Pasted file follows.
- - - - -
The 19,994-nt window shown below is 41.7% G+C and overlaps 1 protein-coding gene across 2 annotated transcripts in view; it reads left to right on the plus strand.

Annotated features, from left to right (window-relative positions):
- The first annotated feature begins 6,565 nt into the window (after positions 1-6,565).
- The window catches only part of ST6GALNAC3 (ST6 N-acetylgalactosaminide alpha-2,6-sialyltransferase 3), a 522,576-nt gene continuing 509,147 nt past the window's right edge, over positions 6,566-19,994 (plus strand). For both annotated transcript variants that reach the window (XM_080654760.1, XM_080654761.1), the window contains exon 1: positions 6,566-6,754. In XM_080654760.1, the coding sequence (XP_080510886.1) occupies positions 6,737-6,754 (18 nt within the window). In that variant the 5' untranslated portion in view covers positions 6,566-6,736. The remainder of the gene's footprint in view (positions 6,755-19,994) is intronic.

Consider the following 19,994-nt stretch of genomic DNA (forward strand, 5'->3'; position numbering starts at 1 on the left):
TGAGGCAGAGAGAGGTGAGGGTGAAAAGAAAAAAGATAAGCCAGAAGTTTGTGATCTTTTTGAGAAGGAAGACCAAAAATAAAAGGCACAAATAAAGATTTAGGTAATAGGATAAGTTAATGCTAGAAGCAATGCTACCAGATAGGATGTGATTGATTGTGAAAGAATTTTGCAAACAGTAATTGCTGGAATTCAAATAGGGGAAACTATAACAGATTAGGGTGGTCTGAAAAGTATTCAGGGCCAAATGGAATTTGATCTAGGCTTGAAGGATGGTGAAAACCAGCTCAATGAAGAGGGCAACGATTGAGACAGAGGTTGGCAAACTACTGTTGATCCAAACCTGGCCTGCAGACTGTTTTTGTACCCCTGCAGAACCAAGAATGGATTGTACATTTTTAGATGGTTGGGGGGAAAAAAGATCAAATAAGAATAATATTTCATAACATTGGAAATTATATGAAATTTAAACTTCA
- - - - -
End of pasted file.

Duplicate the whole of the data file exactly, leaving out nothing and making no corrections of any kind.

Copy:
The 19,994-nt window shown below is 41.7% G+C and overlaps 1 protein-coding gene across 2 annotated transcripts in view; it reads left to right on the plus strand.

Annotated features, from left to right (window-relative positions):
- The first annotated feature begins 6,565 nt into the window (after positions 1-6,565).
- The window catches only part of ST6GALNAC3 (ST6 N-acetylgalactosaminide alpha-2,6-sialyltransferase 3), a 522,576-nt gene continuing 509,147 nt past the window's right edge, over positions 6,566-19,994 (plus strand). For both annotated transcript variants that reach the window (XM_080654760.1, XM_080654761.1), the window contains exon 1: positions 6,566-6,754. In XM_080654760.1, the coding sequence (XP_080510886.1) occupies positions 6,737-6,754 (18 nt within the window). In that variant the 5' untranslated portion in view covers positions 6,566-6,736. The remainder of the gene's footprint in view (positions 6,755-19,994) is intronic.

Consider the following 19,994-nt stretch of genomic DNA (forward strand, 5'->3'; position numbering starts at 1 on the left):
TGAGGCAGAGAGAGGTGAGGGTGAAAAGAAAAAAGATAAGCCAGAAGTTTGTGATCTTTTTGAGAAGGAAGACCAAAAATAAAAGGCACAAATAAAGATTTAGGTAATAGGATAAGTTAATGCTAGAAGCAATGCTACCAGATAGGATGTGATTGATTGTGAAAGAATTTTGCAAACAGTAATTGCTGGAATTCAAATAGGGGAAACTATAACAGATTAGGGTGGTCTGAAAAGTATTCAGGGCCAAATGGAATTTGATCTAGGCTTGAAGGATGGTGAAAACCAGCTCAATGAAGAGGGCAACGATTGAGACAGAGGTTGGCAAACTACTGTTGATCCAAACCTGGCCTGCAGACTGTTTTTGTACCCCTGCAGAACCAAGAATGGATTGTACATTTTTAGATGGTTGGGGGGAAAAAAGATCAAATAAGAATAATATTTCATAACATTGGAAATTATATGAAATTTAAACTTCA